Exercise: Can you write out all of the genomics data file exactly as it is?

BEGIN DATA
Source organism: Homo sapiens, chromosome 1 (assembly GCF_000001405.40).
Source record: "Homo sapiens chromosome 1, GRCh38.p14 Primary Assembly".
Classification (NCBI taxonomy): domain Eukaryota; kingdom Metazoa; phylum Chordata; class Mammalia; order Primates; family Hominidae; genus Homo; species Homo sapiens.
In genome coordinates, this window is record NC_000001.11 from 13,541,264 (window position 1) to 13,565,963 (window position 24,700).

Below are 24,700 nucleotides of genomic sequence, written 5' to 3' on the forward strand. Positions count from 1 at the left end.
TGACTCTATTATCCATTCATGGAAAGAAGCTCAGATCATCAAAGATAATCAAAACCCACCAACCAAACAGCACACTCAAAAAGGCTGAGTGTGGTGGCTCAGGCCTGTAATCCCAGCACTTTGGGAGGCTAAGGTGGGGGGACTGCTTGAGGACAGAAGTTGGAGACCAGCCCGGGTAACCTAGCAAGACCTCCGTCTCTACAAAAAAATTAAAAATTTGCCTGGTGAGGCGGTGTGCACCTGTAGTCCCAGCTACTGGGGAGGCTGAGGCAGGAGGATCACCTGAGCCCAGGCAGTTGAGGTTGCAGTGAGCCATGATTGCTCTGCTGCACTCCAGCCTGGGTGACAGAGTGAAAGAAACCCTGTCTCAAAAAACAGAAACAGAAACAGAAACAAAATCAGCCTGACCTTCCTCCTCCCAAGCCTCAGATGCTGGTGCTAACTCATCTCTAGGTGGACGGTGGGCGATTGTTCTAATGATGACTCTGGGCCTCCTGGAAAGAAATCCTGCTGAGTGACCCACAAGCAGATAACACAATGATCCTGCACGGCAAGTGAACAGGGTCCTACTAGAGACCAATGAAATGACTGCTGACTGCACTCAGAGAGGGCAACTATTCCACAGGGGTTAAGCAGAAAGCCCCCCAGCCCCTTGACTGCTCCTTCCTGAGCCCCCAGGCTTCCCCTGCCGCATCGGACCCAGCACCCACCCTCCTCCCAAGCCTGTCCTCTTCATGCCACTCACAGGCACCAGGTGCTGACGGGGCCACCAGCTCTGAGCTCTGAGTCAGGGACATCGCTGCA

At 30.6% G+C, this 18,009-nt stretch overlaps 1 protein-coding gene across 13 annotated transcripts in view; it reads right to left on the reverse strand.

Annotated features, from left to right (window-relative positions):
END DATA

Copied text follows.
Source organism: Homo sapiens, chromosome 1 (assembly GCF_000001405.40).
Source record: "Homo sapiens chromosome 1, GRCh38.p14 Primary Assembly".
Classification (NCBI taxonomy): domain Eukaryota; kingdom Metazoa; phylum Chordata; class Mammalia; order Primates; family Hominidae; genus Homo; species Homo sapiens.
In genome coordinates, this window is record NC_000001.11 from 13,541,264 (window position 1) to 13,565,963 (window position 24,700).

Below are 24,700 nucleotides of genomic sequence, written 5' to 3' on the forward strand. Positions count from 1 at the left end.
TGACTCTATTATCCATTCATGGAAAGAAGCTCAGATCATCAAAGATAATCAAAACCCACCAACCAAACAGCACACTCAAAAAGGCTGAGTGTGGTGGCTCAGGCCTGTAATCCCAGCACTTTGGGAGGCTAAGGTGGGGGGACTGCTTGAGGACAGAAGTTGGAGACCAGCCCGGGTAACCTAGCAAGACCTCCGTCTCTACAAAAAAATTAAAAATTTGCCTGGTGAGGCGGTGTGCACCTGTAGTCCCAGCTACTGGGGAGGCTGAGGCAGGAGGATCACCTGAGCCCAGGCAGTTGAGGTTGCAGTGAGCCATGATTGCTCTGCTGCACTCCAGCCTGGGTGACAGAGTGAAAGAAACCCTGTCTCAAAAAACAGAAACAGAAACAGAAACAAAATCAGCCTGACCTTCCTCCTCCCAAGCCTCAGATGCTGGTGCTAACTCATCTCTAGGTGGACGGTGGGCGATTGTTCTAATGATGACTCTGGGCCTCCTGGAAAGAAATCCTGCTGAGTGACCCACAAGCAGATAACACAATGATCCTGCACGGCAAGTGAACAGGGTCCTACTAGAGACCAATGAAATGACTGCTGACTGCACTCAGAGAGGGCAACTATTCCACAGGGGTTAAGCAGAAAGCCCCCCAGCCCCTTGACTGCTCCTTCCTGAGCCCCCAGGCTTCCCCTGCCGCATCGGACCCAGCACCCACCCTCCTCCCAAGCCTGTCCTCTTCATGCCACTCACAGGCACCAGGTGCTGACGGGGCCACCAGCTCTGAGCTCTGAGTCAGGGACATCGCTGCA

At 30.6% G+C, this 18,009-nt stretch overlaps 1 protein-coding gene across 13 annotated transcripts in view; it reads right to left on the reverse strand.

Annotated features, from left to right (window-relative positions):